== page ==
FURRY FRIENDS AND CAMPING
Did you know that over 50% of RV travelers bring their fur babies? When traveling with your pets you will get the best of both worlds. You have all the comforts of home and you never have to leave your pets. There is no having to find someone to take care of them. This way you will not have to cut your travels short to get back to them. It’s always hard to leave your beloved four-legged companions behind when you travel, and it’s even harder when you go camping. This way you will have them with you at all times.
As camping season gets closer, whether you will be camping with your pet for the first time, or just need a reminder of some helpful tips to simplify your trip. One of the first things to keep in mind is to make sure you are going to a place that is pet-friendly. It would be very disheartening to go someplace that didn’t accept your pets.
Keep your pets Healthy
Always make sure that you keep your pet’s shots up to date, and always take current records with you when you travel. Most places require verification upon arrival. A good place to keep them is on the door of your RV for easy access.
The US Forest Service recommends carrying certain first-aid items for our furry friends.
- Booties for protecting injured paws. (like toddler size or baby socks)
- Bandana for a makeshift muzzle.
- Multi-tool with needle-nose pliers for extracting splinters, thorns, etc.Emergency space blanket for shock or cold.
It’s also a good idea to look up the name, phone number, and location of a nearby vet clinic. Check ahead with your RV park to see if they have that information available.
When you’re traveling with your pets, make sure to take time for potty breaks. Taking walks in parks, along the rivers, or at the ocean, wherever your destination is, its good to take frequent breaks along your route.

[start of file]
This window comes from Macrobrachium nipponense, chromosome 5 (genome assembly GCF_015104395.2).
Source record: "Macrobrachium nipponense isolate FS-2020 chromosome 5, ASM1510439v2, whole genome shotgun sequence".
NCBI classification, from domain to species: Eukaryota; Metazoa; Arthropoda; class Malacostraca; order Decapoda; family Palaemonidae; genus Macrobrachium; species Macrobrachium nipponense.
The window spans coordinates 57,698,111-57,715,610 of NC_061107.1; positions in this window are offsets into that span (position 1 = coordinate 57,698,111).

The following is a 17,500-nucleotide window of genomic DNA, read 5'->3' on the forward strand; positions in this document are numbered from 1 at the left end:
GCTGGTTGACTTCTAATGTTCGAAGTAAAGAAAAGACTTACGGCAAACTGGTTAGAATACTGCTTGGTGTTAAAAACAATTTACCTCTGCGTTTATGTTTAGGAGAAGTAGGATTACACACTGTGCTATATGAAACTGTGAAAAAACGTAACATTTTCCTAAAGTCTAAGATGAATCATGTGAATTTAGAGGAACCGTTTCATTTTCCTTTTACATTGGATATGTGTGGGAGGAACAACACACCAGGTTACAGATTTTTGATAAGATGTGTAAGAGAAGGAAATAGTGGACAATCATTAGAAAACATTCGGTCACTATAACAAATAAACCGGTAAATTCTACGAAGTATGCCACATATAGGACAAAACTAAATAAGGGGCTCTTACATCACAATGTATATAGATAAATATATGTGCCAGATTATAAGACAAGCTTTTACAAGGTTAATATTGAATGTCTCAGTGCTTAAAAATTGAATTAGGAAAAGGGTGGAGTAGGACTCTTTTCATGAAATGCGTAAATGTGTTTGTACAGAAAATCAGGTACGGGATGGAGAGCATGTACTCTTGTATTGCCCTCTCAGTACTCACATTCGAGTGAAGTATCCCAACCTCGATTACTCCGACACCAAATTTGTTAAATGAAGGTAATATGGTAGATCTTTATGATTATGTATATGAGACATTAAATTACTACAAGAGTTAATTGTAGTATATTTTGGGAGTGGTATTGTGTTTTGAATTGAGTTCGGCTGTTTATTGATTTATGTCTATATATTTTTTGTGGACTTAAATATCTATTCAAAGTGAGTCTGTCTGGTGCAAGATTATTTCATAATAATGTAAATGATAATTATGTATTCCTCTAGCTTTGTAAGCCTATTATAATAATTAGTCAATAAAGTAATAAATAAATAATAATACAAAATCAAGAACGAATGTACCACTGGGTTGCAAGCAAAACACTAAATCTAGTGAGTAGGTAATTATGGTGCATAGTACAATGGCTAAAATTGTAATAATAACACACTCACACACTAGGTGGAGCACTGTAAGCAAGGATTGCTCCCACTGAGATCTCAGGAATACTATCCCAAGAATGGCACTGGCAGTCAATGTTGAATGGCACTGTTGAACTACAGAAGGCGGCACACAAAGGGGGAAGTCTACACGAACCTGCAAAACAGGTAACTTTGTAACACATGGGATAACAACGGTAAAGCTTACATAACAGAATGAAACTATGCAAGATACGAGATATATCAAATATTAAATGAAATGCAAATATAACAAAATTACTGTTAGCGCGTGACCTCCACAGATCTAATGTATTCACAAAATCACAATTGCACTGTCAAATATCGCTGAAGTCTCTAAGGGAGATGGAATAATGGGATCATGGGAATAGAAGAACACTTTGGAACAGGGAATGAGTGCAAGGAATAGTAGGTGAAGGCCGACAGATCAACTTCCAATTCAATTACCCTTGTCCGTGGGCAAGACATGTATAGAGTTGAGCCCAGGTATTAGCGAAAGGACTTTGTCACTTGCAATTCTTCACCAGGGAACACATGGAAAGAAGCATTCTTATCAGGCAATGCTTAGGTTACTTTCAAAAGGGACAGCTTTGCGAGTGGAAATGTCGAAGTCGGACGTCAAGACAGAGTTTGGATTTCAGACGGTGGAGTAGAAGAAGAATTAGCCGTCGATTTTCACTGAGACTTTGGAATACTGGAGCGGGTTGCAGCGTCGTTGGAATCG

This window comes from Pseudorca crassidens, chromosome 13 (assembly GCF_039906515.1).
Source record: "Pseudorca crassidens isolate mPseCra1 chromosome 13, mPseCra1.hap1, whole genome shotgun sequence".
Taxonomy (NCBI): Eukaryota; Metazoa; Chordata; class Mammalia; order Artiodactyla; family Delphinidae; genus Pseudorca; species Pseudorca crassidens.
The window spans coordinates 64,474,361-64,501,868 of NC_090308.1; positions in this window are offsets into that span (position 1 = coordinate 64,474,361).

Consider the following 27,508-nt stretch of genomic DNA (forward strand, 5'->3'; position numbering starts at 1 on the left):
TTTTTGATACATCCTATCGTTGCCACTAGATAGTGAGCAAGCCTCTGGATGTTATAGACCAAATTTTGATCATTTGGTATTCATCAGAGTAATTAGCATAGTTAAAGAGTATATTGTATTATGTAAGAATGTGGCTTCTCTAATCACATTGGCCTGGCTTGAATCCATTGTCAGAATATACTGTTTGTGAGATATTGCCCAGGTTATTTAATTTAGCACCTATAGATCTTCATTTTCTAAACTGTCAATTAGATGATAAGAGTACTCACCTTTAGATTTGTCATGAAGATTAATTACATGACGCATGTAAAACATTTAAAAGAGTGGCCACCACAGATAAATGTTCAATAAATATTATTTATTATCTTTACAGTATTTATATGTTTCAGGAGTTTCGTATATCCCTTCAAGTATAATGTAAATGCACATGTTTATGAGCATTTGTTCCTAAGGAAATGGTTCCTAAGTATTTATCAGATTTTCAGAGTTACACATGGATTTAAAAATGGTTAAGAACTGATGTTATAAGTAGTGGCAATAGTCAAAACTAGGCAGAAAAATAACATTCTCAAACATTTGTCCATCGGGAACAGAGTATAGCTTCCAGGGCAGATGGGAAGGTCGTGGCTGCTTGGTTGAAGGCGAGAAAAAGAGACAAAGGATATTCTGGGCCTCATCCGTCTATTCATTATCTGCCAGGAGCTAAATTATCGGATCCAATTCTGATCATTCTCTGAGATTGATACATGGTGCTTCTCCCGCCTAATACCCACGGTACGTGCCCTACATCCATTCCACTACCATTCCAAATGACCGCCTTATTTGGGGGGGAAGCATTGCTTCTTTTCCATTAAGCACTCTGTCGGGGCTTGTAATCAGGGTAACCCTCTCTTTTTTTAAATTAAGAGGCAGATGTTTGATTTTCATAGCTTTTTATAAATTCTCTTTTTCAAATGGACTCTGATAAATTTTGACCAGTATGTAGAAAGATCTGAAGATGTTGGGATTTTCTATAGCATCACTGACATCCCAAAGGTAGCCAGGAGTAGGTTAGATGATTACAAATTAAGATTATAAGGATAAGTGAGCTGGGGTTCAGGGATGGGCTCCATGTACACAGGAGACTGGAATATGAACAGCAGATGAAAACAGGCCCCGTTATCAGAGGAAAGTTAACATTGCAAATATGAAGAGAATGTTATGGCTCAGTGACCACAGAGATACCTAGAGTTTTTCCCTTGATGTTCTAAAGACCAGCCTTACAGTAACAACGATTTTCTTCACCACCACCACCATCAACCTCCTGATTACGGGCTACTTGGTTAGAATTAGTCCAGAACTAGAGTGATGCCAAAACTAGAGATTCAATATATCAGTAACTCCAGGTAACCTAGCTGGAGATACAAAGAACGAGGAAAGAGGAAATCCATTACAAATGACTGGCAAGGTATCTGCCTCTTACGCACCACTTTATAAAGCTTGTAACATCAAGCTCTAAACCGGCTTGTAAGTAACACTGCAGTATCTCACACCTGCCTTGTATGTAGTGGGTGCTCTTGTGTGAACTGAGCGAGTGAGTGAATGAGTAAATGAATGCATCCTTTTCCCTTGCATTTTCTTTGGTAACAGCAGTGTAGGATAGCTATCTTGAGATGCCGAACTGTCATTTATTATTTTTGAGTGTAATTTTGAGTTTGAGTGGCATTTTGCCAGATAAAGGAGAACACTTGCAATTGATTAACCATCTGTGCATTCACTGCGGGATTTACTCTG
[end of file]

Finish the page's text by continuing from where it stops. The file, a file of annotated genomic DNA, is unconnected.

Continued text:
Leaving Pets in the RV
If you’re planning to leave your pets alone in your rig while it’s parked in a campground, you’ll first need to make sure that your pets will not disturb your neighbors while you’re away. Also, some campgrounds have rules prohibiting pets from being left unattended, even inside your RV – likely due to bad experiences with dogs “serenading” the other guests. So, be sure you know the policies when you make your reservations. If both of those conditions are squared away, the next thing to consider is the weather. Regulating the temperature in an RV is easier than in a car, but it can still get uncomfortable – or even dangerously – hot for pets. Lowering all your shades to block the sun, opening windows, turning on ceiling ventilation fans, and providing plenty of water will help, but may not do enough to ensure a safe environment. Unfortunately, there is no set temperature that one can bank on to be safe for their pets – it depends on humidity, air movement if you’re parked in the sun or shade, and on your pet’s health. Even the breed can affect his ability to keep cool. Short-faced breeds, like pugs and Shar-pei, are known to be affected more by the heat. When the temperatures are warm enough that you’d need to rely on air conditioning to keep your pets safe, think twice about leaving them. Pop-up thunderstorms, electrical surges, and even careless neighbors can cut off the shore power to your RV. If you’re planning a day trip, take your pets along! If the plans you’ve made don’t allow you to include your pets, consider a pet sitter or doggy daycare facility where they can spend the day. You may even find fellow campers who are willing to trade pet sitting favors! Basically, it comes down to this: If there is any question as to whether your pets will be comfortable alone in your RV, please don’t leave them. Nothing is so important that it’s worth endangering a pet’s life. You may just have to sit and stay (with the air conditioning on), while someone else fetches.
Be a considerate neighbor. Be sure that you’re a good representative of the pet travel community. Keep barking to a minimum, obey leash laws and pet guidelines, and always, always, always pick up after your pets. Arrive at camp prepared with poop scoop bags; a dog towel and grooming brushes to keep your dog’s coat free of dirt, twigs, and bugs; a hearty supply of your pup’s favorite food and treats; pet meds, including flea and tick prevention medication; and plenty of clean drinking water for the drive.
I hope these tips have been helpful! Since our pets are a big part of our family, we always want to keep them safe and the people around them happy. Enjoy your travels with your furry friends and be safe out there!
Blue Dog RV